by Jim Powers
To D_ Dead by Her Own Hand
My dear, I wonder if before the end
You ever thought about a children’s game—
I’m sure you must have played it too—in which
You ran along a narrow garden wall
Pretending it to be a mountain ledge
So steep a snowy darkness fell away
On either side to deeps invisible;
And when you felt your balance being lost
You jumped because you feared to fall, and thought
For only an instant: That was when I died.
That was a life ago. And now you’ve gone,
Who would no longer play the grown-ups’ game
Where, balanced on the ledge above the dark,
You go on running and you don’t look down,
Nor ever jump because you fear to fall.
by Howard Nemerov
The poet Howard Nemerov wrote these lines after the suicide of his sister, photographer Diane Arbus, at age 48. A brilliant photographer, Arbus’ life was tumultuous, her images helping to normalize marginalized people.
Today there were four stories in my Twitter feed urging me to be outraged at one issue or another. That’s not unusual on social media. The last seven or eight years have seen social media become an outrage machine. And there are plenty of things to be outraged about.
I’m outraged that a mentally ill young man killed a bunch of kids at an elementary school. I’m outraged that the school had an active shooter plan and didn’t implement it. I’m outraged that law enforcement stood outside the school and didn’t rush in to save kids. I’m outraged that the same law enforcement officers prevented parents who tried to get in to help from doing so.
I’m outraged that our country is well on its way from democracy to fascism. I’m outraged that state governments are making laws based on religious belief and imposing them on all their citizens. I’m outraged that those same governments are reaching into women’s uteruses and violating their constitutional rights. I’m outraged that the U.S. out of fear didn’t directly intervene militarily when Russia illegally invaded a sovereign country.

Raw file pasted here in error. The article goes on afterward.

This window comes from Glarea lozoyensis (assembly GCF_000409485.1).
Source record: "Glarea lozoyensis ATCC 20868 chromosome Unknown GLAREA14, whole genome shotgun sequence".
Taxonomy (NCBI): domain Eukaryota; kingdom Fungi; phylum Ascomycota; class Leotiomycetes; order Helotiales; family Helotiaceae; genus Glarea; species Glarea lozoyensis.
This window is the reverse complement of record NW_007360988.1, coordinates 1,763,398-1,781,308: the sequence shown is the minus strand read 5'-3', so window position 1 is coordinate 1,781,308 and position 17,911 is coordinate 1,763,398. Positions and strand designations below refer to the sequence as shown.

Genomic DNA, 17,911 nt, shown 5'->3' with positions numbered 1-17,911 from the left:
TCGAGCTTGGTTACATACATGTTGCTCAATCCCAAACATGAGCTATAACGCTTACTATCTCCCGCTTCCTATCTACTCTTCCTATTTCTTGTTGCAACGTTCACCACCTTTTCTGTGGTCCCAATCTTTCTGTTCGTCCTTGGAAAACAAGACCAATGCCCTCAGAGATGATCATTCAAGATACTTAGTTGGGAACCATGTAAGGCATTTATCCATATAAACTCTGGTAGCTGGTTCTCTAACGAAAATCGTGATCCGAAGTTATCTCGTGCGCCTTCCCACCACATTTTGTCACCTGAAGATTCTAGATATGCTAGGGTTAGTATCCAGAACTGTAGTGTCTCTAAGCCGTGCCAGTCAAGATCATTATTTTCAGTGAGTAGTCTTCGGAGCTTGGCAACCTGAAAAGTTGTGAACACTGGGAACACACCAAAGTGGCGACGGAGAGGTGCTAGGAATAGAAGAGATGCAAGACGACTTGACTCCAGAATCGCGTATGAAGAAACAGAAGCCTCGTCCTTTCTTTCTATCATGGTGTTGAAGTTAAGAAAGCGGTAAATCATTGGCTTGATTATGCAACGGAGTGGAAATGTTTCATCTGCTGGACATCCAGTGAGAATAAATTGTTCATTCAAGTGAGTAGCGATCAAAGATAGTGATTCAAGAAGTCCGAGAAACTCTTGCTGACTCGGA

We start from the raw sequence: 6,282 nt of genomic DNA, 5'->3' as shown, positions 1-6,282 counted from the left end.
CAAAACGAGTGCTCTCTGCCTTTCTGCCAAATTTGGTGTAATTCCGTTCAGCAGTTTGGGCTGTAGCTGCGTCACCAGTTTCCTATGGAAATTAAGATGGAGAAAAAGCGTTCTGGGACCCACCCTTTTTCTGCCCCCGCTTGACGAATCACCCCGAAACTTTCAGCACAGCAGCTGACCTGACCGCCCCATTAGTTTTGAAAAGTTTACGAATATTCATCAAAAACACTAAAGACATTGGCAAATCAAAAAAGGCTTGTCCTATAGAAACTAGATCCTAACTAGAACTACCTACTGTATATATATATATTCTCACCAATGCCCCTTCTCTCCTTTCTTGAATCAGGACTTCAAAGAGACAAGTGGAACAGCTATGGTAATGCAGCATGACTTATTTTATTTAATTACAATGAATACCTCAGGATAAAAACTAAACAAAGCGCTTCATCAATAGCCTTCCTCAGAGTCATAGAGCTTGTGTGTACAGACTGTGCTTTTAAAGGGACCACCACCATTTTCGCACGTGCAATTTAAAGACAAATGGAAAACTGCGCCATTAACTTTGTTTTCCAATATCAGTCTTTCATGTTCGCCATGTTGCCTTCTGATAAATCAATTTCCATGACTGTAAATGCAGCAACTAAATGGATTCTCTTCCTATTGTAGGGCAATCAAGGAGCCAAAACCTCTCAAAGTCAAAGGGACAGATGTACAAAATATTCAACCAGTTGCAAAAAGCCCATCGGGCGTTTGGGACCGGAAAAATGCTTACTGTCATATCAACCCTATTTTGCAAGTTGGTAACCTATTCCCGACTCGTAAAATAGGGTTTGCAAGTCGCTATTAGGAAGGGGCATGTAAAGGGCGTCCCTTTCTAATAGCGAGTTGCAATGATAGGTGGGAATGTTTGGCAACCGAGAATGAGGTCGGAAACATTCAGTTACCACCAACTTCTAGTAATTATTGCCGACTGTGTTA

I’m outraged that racism against people of color still exists in this country, despite the reality that we are all part of a single race, the human race.
And my outrage is righteous. But it’s also a way to manipulate me to play the grown-up game where, balanced in the darkness on the precipice of a dying culture, I keep on running, never taking the time to understand the motives behind that manipulation, and riding the outrage because I have been made so afraid by it that I fear to fall if I look down.
The outrage machine was created to control us. We are constantly running because the folks we have put in power to act for us refuse to do so. They don’t want to solve the problems. That would take away their power. And that is what they seek most. Power.
Disclaimer: Jim Powers writes opinion columns. His views are his own, and do not necessarily represent the views of Polk County Publishing Company or any of its publications.